By Matthew Geagan, CBS Boston
BOSTON (CBS) — There is nothing quite like the emotional roller coaster one rides on when Marcus Smart rears back and gets ready to fire up a shot. You either feel great joy or crippling anguish when Smart gets into a flow.
Smart does get hot from downtown, and when he does, look out. The Celtics guard can knock down shots in a hurry. But when he’s cold… well let’s just say a cold hand won’t keep Smart from acting like a flamethrower on the floor, and that can be a tad bit aggravating. It’s tough to watch Smart heave up a bad shot when Jayson Tatum is wide open in the corner.
With Kemba Walker sidelined for the opening weeks of the 2020-21 season, there is a lot more on Smart’s plate heading into the new campaign. Smart knows he has to be at his best in order for the Celtics to jump out to a good start, and as the team’s likely starting point guard, it will be his job to get the offense flowing and get everyone involved.
But that doesn’t mean Smart won’t be looking for his shot. And this year, it sounds like he’ll be looking for his best shot. During a Monday chat with reporters, Smart said that shot selection was his biggest focus during the brief offseason.
“Because when I take great shots, I’m a great shooter,” Smart said confidently.
Smart’s shot selection isn’t always the greatest, but anyone who has experienced Marcus Smart in the Celtics offense knows that the laws of averages (or really, the laws of physics) do not apply to Marcus Smart. A good shot for everyone else isn’t always a good shot for Smart, and vice versa.
Smart tends to sink the difficult shots that look like they have no chance at going in, and he tends to miss the open ones. There really isn’t any explaining it, aside from it all just being part of what makes Marcus Smart who he is.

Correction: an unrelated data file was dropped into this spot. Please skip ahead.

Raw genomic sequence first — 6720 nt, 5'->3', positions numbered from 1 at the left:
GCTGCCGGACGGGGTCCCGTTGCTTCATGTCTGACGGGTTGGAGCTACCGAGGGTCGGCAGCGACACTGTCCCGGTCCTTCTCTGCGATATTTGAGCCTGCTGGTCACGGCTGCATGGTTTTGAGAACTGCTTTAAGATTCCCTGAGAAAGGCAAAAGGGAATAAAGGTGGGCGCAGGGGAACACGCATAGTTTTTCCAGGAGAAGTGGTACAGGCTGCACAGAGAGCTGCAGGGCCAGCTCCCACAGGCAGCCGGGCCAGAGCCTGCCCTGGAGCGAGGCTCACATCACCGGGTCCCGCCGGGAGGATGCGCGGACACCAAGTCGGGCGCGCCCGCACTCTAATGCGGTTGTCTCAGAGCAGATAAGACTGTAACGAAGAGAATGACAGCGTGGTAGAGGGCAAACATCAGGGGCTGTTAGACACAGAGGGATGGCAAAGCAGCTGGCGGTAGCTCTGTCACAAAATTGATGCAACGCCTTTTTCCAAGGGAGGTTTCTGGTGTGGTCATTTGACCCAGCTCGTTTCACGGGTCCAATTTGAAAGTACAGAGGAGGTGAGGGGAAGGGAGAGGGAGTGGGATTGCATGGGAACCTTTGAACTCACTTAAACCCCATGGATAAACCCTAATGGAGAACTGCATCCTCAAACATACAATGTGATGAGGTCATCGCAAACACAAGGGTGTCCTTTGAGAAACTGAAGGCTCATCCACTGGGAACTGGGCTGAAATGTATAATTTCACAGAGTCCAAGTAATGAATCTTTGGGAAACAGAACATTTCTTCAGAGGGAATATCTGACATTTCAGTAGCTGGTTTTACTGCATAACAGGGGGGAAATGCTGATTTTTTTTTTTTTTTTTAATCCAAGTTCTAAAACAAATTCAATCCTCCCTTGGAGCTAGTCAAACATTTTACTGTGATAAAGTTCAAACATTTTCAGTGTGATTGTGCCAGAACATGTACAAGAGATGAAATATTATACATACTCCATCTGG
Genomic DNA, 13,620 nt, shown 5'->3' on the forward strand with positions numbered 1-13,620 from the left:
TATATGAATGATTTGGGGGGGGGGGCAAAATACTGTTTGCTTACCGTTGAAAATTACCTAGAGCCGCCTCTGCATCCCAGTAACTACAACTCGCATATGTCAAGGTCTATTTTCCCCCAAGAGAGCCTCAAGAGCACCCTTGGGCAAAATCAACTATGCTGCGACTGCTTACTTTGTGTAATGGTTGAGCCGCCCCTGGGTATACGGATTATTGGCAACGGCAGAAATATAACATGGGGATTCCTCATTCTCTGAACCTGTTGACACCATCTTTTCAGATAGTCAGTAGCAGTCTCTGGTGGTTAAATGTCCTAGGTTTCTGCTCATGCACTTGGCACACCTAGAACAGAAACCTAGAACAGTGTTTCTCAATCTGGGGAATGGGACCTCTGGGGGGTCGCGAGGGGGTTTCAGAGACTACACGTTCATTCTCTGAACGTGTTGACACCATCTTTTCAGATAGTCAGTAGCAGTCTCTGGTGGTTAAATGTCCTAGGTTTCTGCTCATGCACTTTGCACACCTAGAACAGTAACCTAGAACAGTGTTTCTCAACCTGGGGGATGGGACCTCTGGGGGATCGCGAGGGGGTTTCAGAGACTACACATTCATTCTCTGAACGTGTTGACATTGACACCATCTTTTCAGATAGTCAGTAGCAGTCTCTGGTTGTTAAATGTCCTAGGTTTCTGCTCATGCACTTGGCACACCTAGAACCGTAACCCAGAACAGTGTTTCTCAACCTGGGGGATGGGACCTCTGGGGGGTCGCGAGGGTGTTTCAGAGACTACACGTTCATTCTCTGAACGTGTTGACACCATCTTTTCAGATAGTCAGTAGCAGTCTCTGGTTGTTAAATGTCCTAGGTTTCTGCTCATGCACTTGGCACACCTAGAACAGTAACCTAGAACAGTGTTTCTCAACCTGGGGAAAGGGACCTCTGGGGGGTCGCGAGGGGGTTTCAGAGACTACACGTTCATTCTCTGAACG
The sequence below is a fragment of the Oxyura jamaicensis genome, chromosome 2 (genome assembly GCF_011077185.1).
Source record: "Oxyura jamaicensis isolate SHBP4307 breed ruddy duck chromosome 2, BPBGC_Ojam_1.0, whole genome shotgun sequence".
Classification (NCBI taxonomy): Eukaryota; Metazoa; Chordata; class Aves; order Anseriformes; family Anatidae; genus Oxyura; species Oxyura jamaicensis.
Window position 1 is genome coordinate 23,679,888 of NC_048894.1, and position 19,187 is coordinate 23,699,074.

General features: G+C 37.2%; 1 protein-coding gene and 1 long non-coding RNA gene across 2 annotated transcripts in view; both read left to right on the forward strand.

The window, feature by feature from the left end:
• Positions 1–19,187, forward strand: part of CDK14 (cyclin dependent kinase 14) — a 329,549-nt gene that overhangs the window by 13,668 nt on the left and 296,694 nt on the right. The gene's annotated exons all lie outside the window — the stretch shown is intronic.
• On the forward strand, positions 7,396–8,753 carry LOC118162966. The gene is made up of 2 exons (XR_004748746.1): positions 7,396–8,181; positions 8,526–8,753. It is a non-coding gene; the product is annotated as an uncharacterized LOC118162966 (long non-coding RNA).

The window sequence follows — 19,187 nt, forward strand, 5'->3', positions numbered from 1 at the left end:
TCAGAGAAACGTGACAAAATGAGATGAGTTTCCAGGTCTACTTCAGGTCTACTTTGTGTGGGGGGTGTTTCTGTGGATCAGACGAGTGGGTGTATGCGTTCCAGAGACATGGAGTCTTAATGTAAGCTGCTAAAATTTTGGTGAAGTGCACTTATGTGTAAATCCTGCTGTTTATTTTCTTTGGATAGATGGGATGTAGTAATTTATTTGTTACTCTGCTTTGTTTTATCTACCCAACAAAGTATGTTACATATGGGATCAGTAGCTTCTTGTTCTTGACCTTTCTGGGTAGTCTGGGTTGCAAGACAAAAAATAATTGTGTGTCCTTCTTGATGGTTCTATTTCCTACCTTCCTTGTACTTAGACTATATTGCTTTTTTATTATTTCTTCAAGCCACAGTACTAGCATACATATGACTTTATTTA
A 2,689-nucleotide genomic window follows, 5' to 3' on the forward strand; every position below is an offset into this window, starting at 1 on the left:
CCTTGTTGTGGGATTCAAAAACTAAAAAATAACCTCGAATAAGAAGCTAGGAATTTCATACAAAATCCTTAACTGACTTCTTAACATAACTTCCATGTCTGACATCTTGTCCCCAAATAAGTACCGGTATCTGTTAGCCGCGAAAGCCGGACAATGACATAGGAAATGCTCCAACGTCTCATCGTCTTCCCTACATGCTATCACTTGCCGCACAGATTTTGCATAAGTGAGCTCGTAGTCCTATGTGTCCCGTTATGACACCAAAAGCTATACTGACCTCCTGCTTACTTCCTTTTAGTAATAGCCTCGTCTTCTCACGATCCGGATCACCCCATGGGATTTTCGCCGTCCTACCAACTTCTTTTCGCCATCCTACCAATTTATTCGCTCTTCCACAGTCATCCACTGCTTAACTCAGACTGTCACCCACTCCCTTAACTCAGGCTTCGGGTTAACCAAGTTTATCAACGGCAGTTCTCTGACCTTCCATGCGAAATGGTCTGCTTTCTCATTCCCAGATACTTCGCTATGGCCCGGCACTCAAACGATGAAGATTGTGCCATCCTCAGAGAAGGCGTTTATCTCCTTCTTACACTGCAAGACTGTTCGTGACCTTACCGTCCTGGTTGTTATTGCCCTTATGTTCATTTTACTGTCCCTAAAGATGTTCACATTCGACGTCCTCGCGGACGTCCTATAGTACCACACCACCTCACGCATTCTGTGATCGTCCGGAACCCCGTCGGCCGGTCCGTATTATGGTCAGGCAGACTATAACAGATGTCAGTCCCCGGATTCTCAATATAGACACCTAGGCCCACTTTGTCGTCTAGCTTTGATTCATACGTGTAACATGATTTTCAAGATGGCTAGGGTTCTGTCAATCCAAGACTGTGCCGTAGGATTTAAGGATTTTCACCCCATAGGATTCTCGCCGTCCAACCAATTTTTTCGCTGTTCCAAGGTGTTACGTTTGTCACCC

Smart did not enter the NBA a great shooter. For the first two years of his career, he was one of the worst in the NBA at hitting shots from deep. But all of the misses did not deter Smart from firing up shots from downtown; he’s never attempted fewer than four threes per game in any season of his career.
All of those shots did pay off, too. Smart has turned into a respectable three-point shooter, hitting a career-best 36 percent from downtown two seasons ago. He attempted two more threes per game last season (a career-high 6.6 per contest) and saw his percentage dip 34 percent from deep.
Where does Smart do his damage? He is not particularly strong from the corners, hitting just 33 percent of his shots from the right or the left. But he hit 42 percent of his step-back threes and 43 percent of his pull-up threes.
But placement on the court isn’t the biggest factor for Smart taking a shot. Where he needs to improve the most is his timing. He can’t be chucking up shots with 20 seconds on the shot clock before anyone has a chance to rebound a potential miss, and he can’t force his own shot if he has teammates open elsewhere. While a Smart make from deep can spark a Boston run, a poorly timed forced heave can easily derail a game.
But if Smart is open, he’s going to shoot. And really, we should all know that by now.
“If I’m open, I’m definitely shooting the ball,” he said Monday. “My teammates, the coaches staff, definitely told me catch and shoot. If you’re open, shoot it.”
Celtics head coach Brad Stevens is happy to give Smart the green light, but he’s also highlighted the importance of Smart quarterbacking the entire Boston offense with Walker sidelined.
“He’s got to continue to build off of the threat he is, and at the same time, we need him to organize us and help run us, especially while Kemba is out,” Stevens said Monday. “There’s even more of a responsibility to get us organized as a team. Guys are going to have nights when they make shots, don’t make shots and if they are wide open, inside-out shots, you have to shoot those.
“At the same time, I think he can get everybody where they need to be. He’s a much improved shooter but he’s also an outstanding playmaker,” added Stevens. “I’ve told him we’ve talked a lot about increasing the efficiency of our team and his ability to make plays for others is a big part of that, putting guys in the right spots to soar with their strengths.”
Smart is ready to run the show on offense, pointing to his 4.8 assists per game for Boston in the NBA bubble in Orlando. He dished out a career-high 4.9 assists per game for the season.
“I just need to continue to keep making plays for others and create for myself,” he said. “We have other guys out here who work just as hard, who have been working to grasp their moment. … It sucks to have Kemba out but that means everyone has to step up.”